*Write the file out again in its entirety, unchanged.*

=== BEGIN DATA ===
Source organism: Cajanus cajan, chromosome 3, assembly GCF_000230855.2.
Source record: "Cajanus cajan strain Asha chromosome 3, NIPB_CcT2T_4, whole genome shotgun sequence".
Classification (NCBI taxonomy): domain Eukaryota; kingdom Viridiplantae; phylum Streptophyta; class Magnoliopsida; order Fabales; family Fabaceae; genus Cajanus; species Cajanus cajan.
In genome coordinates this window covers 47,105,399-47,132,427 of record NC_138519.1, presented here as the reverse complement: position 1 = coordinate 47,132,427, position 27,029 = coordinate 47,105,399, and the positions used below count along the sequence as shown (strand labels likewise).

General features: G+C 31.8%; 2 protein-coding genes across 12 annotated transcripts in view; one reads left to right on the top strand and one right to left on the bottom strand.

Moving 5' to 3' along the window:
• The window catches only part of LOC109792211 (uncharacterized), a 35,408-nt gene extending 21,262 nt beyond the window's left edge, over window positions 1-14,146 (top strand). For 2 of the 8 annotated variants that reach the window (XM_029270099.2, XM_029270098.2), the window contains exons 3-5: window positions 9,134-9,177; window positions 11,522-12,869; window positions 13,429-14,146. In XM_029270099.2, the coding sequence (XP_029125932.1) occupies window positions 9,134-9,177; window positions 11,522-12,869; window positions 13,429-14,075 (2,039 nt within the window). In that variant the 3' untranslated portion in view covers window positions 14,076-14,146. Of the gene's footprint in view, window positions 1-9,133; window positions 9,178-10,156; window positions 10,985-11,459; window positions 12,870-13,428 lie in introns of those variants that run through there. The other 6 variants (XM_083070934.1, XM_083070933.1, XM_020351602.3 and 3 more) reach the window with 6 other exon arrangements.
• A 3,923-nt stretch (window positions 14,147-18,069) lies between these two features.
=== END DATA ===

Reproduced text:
Source organism: Cajanus cajan, chromosome 3, assembly GCF_000230855.2.
Source record: "Cajanus cajan strain Asha chromosome 3, NIPB_CcT2T_4, whole genome shotgun sequence".
Classification (NCBI taxonomy): domain Eukaryota; kingdom Viridiplantae; phylum Streptophyta; class Magnoliopsida; order Fabales; family Fabaceae; genus Cajanus; species Cajanus cajan.
In genome coordinates this window covers 47,105,399-47,132,427 of record NC_138519.1, presented here as the reverse complement: position 1 = coordinate 47,132,427, position 27,029 = coordinate 47,105,399, and the positions used below count along the sequence as shown (strand labels likewise).

General features: G+C 31.8%; 2 protein-coding genes across 12 annotated transcripts in view; one reads left to right on the top strand and one right to left on the bottom strand.

Moving 5' to 3' along the window:
• The window catches only part of LOC109792211 (uncharacterized), a 35,408-nt gene extending 21,262 nt beyond the window's left edge, over window positions 1-14,146 (top strand). For 2 of the 8 annotated variants that reach the window (XM_029270099.2, XM_029270098.2), the window contains exons 3-5: window positions 9,134-9,177; window positions 11,522-12,869; window positions 13,429-14,146. In XM_029270099.2, the coding sequence (XP_029125932.1) occupies window positions 9,134-9,177; window positions 11,522-12,869; window positions 13,429-14,075 (2,039 nt within the window). In that variant the 3' untranslated portion in view covers window positions 14,076-14,146. Of the gene's footprint in view, window positions 1-9,133; window positions 9,178-10,156; window positions 10,985-11,459; window positions 12,870-13,428 lie in introns of those variants that run through there. The other 6 variants (XM_083070934.1, XM_083070933.1, XM_020351602.3 and 3 more) reach the window with 6 other exon arrangements.
• A 3,923-nt stretch (window positions 14,147-18,069) lies between these two features.